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In the old man-killing parishes

Monday, 14 October, 2013

A recent outbreak of savagery in Northern Ireland brought to mind the work of the late Nobel Prize winning poet Seamus Heaney, who wrote a series of poems inspired by the discovery of the 4th century Tollund Man, whose mummified corpse was found in a peat bog on the Jutland Peninsula in 1950. In his poem, Heaney compares the ritual sacrifices of ancient Celtic Europe to the “sacrifice” of those murdered by the Irish Republican Army, which had the barbaric habit of burying its victims in peat bogs.

Heaney was in top form when composing this poem and the imagery of his language is startling: “She tightened her torc on him / And opened her fen / Those dark juices working / Him to a saint’s kept body.”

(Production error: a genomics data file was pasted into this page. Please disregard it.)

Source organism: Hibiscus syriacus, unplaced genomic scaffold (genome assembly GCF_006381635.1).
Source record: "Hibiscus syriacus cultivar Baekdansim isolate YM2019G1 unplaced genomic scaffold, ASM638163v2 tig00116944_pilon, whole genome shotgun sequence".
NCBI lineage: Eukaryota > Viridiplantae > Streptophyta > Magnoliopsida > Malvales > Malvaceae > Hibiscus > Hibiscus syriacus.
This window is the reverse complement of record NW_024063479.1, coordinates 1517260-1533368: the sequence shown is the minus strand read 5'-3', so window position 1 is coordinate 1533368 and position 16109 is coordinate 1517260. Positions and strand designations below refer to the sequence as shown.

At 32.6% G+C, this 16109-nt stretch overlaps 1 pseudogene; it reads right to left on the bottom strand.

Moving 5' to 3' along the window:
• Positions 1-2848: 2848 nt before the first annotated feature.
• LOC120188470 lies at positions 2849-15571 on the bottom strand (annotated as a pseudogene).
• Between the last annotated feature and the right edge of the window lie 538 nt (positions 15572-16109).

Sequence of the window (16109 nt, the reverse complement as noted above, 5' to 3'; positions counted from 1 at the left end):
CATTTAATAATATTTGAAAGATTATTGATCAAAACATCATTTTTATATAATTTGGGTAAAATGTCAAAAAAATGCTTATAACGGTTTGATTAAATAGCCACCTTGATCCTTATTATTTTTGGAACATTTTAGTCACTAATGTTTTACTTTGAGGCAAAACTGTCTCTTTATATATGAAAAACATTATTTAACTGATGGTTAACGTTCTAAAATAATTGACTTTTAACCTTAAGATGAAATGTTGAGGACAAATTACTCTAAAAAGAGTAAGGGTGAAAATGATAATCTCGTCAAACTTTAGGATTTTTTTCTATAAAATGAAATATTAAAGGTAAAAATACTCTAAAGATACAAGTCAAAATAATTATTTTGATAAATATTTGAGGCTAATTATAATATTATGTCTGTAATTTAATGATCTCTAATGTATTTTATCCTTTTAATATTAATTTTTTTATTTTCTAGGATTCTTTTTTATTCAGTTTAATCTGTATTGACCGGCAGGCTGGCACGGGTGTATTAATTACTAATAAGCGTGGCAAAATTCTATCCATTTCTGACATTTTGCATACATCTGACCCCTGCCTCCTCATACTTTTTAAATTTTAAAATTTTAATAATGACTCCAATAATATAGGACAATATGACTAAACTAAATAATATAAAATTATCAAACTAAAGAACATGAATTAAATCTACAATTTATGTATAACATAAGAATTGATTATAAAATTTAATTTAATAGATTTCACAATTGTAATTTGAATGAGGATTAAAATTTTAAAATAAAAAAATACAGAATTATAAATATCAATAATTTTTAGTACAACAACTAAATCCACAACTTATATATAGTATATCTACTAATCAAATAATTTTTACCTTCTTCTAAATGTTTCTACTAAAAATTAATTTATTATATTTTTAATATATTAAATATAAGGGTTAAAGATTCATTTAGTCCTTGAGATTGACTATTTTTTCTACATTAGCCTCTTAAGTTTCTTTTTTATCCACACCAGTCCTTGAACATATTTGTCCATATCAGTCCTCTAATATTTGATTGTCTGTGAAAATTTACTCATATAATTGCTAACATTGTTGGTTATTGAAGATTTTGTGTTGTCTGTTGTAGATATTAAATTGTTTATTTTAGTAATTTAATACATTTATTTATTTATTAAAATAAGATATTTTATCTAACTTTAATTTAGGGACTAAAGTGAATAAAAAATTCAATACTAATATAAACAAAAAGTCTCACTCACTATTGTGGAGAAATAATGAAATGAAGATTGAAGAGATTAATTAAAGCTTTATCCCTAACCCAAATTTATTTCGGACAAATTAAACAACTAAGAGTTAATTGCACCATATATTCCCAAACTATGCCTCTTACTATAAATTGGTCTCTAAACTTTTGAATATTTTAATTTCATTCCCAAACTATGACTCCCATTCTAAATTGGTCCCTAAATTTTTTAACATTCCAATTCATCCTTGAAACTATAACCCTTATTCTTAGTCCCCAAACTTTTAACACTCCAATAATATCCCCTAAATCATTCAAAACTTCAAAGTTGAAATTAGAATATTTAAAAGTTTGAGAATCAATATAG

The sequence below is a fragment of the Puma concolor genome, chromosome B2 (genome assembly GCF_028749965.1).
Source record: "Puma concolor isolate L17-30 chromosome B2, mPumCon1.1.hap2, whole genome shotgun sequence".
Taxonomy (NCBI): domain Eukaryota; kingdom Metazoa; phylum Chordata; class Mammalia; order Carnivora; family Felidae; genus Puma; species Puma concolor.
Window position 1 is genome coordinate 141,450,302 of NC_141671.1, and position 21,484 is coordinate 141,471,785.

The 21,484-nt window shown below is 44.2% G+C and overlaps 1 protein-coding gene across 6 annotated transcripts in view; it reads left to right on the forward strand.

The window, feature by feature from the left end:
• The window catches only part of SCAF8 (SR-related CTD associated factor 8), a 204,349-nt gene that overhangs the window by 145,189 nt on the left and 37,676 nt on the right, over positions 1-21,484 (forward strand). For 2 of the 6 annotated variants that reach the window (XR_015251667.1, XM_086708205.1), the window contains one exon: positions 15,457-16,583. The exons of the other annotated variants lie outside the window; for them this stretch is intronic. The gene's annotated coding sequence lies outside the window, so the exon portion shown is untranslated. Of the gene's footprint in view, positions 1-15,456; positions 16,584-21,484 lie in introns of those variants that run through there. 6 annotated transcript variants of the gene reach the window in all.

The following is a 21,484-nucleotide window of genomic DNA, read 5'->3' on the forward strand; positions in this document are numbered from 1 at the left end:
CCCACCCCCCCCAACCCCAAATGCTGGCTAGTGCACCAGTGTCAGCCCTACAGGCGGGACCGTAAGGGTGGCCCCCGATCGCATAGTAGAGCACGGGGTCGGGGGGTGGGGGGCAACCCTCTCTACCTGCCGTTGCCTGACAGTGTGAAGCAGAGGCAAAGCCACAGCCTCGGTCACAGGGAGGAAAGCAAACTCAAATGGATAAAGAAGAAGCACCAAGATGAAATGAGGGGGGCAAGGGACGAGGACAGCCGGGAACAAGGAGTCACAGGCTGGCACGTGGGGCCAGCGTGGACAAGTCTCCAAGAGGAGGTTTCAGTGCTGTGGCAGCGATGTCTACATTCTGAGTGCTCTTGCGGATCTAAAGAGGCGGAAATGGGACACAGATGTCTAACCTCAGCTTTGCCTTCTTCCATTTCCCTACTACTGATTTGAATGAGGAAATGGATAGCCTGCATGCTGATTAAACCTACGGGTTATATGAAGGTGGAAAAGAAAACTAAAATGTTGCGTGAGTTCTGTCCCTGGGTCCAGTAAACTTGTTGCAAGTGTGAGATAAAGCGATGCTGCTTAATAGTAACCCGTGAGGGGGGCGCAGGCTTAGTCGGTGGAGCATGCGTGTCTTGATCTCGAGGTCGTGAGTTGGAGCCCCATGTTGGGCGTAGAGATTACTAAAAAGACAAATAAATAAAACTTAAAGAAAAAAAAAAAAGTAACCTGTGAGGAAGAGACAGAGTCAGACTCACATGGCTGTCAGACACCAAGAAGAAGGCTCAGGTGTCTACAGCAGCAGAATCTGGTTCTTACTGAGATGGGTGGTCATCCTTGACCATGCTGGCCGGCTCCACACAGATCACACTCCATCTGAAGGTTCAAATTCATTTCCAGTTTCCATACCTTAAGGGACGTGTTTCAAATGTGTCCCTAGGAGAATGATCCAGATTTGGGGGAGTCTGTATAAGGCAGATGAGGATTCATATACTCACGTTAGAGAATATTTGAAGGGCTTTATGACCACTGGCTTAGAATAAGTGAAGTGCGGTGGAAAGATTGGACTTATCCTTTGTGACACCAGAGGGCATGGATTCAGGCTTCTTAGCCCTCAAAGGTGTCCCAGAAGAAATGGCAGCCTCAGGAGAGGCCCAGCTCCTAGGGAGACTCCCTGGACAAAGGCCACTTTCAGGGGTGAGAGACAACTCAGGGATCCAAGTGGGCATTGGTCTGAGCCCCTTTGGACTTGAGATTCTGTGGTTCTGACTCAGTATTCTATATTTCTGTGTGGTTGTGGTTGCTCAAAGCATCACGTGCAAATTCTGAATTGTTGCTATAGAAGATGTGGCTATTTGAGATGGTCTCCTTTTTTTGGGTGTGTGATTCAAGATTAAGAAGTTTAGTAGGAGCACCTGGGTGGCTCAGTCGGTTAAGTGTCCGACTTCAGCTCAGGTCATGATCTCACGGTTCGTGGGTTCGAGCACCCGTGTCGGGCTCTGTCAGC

The Tollund Man

I

Some day I will go to Aarhus
To see his peat-brown head,
The mild pods of his eye-lids,
His pointed skin cap.

In the flat country near by
Where they dug him out,
His last gruel of winter seeds
Caked in his stomach,

Naked except for
The cap, noose and girdle,
I will stand a long time.
Bridegroom to the goddess,

She tightened her torc on him
And opened her fen,
Those dark juices working
Him to a saint’s kept body,

Trove of the turfcutters’
Honeycombed workings.
Now his stained face
Reposes at Aarhus.

II

I could risk blasphemy,
Consecrate the cauldron bog
Our holy ground and pray
Him to make germinate

The scattered, ambushed
Flesh of labourers,
Stockinged corpses
Laid out in the farmyards,

Tell-tale skin and teeth
Flecking the sleepers
Of four young brothers, trailed
For miles along the lines.

III

Something of his sad freedom
As he rode the tumbril
Should come to me, driving,
Saying the names
Tollund, Grauballe, Nebelgard,
Watching the pointing hands
Of country people,
Not knowing their tongue.
Out there in Jutland
In the old man-killing parishes
I will feel lost,
Unhappy and at home.

Seamus Heaney (1939 — 2013)

Tollund Man


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